By Greg Furgala
The Atlanta-based quick service chain Chick-fil-A announced yesterday that it will be opening its second Canadian franchise in Toronto in 2019, following famed American chains like Five Guys, Chipotle and, albeit briefly, last year’s six-hour Shake Shack pop-up that led to an hours-long lineup, with one Shake-fan even offering $60 for a secondhand burger and fries. The United States’ seventh-largest quick service chain intends to follow up with 15 new restaurants in five years in the Greater Toronto Area — if, that is, the local outcry against it doesn’t derail the rollout.
Y’know where you can get good fried chicken? Literally everywhere. And without supporting bigotry. I don’t need a Chick-fil-A in this Toronto. pic.twitter.com/Pva7G0su20
— Corey Mintz (@coreymintz) July 25, 2018
The reaction to Chick-fil-A’s announcement doesn’t come from a deep-seated distrust of fried chicken (Popeye’s, also American, is opening up all over the city), but from the company’s Christian conservatism — its corporate purpose starts with “to glorify god” — and opposition to gay marriage. In 2012, Forbes reported that, through the WinShape Foundation, one of Chick-fil-A’s charitable arms, the company donated approximately $5 million to anti-gay marriage groups between 2003 and 2012, including the now-defunct Exodus International, which practiced “gay-conversion therapy,” an experience likened to torture. A recent New Yorker article stated that Chick-fil-A “has since reaffirmed its intention to “‘treat every person with honor, dignity and respect,'” but has nevertheless “quietly continued to donate to anti-L.G.B.T. groups.”
Despite the the bad press, the Huffington Post reported that Chick-fil-A’s sales grew by 12 per cent amid the controversy, and even inspired the former governor of Arkansas Mike Huckabee to declare an unofficial “Chick-fil-A Appreciation Day,” leading to record sales day for the chain. Since 2012, Chick-fil-A has added 700 restaurants.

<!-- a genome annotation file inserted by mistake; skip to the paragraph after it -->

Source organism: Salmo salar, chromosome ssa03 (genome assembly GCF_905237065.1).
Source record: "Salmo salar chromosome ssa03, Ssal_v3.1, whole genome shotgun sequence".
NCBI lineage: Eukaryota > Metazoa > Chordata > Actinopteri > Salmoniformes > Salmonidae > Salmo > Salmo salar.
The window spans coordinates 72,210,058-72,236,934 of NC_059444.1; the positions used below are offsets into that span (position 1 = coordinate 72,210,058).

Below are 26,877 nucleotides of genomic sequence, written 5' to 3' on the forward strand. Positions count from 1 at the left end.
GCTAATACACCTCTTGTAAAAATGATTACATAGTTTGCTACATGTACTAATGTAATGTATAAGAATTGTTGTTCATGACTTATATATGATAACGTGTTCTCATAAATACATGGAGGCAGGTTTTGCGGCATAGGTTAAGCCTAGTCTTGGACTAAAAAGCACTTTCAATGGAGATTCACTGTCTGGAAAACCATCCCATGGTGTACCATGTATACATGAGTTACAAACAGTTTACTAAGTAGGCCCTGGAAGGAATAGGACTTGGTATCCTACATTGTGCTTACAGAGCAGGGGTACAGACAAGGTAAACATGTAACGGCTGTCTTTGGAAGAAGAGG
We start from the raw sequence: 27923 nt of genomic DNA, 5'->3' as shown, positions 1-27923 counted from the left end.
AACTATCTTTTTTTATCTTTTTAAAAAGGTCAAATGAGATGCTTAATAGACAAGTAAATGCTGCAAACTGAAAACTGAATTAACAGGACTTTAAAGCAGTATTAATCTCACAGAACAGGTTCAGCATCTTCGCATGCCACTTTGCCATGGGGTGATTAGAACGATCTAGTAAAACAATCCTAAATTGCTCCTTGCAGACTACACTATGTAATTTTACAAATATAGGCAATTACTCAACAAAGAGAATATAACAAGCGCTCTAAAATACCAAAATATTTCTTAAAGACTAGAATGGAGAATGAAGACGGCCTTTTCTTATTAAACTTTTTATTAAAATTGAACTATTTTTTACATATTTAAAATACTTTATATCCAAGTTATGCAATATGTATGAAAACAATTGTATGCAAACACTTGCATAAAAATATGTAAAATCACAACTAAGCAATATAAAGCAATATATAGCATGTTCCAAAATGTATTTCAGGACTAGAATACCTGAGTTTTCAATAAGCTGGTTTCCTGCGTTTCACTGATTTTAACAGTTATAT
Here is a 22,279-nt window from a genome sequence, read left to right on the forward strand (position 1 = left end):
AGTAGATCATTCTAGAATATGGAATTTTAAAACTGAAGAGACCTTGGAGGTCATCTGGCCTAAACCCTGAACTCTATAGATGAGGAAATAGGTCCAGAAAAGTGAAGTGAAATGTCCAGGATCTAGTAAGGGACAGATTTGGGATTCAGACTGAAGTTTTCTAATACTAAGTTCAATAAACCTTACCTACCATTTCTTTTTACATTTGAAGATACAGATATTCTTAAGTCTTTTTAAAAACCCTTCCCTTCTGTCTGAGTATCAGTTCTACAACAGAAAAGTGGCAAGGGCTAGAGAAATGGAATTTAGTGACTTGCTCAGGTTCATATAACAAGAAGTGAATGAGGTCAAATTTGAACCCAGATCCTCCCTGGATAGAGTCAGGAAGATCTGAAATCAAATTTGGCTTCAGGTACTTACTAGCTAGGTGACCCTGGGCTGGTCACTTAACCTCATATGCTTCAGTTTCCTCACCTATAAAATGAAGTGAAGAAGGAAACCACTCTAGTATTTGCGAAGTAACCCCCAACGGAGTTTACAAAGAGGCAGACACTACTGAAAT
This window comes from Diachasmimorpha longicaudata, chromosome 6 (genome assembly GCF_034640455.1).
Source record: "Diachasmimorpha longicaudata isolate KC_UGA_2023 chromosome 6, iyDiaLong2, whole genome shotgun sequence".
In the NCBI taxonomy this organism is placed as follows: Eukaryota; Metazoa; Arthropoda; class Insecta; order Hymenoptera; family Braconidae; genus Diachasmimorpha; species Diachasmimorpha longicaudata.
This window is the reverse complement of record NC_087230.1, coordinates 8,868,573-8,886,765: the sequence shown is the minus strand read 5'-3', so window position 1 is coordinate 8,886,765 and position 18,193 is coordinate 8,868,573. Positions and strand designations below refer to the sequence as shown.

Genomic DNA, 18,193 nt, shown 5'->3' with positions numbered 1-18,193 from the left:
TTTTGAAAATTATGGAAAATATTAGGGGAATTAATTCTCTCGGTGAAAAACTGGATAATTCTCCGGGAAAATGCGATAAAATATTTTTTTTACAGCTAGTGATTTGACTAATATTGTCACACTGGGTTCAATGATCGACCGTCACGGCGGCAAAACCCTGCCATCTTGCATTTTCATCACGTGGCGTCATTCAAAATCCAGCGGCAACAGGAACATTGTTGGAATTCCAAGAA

Chick-fil-A’s success hasn’t muted opposition in Toronto, though. As of this writing, a petition calling on it to abandon its expansion into Canada has collected more than 46,000 signatures, while the fallout continues on social media, with some calling for a boycott.
That’s unfortunate. You’re not welcome here. I know your homophobic history and your bankrolling of political candidates who promote anti-LGBT discrimination. That bigotry has no place in Canada. I will be boycotting you and encouraging others to do the same. #BoycottChickFilA
— Wayne Leung (@wayleu) July 25, 2018
No one with any social conscience at all should spend one nickel at this place. Their record is horrible and they are not sorry. Count me out.
— Bob Walterhouse (@Placable) July 25, 2018
We don’t want @ChickfilA in Toronto. Won’t see me there. We like diversity and support gay marriage here. Unlike @dancathy comments in 2012. Let’s not forget what was said —> https://t.co/QPOa0n7yxt #Toronto https://t.co/4nmEhQpjtZ
— Brandon Zoras (@brandonzoras) July 25, 2018
Chick-fil-A hasn’t directly addressed the uproar. When asked about the 2012 controversy by the Globe and Mail, Chick-fil-A president and COO Tim Tassopoulos said the company has “made the commitment, and always has, to serve everyone,” and that the chain has had a “high receptivity” in other urban markets, like Chicago and New York.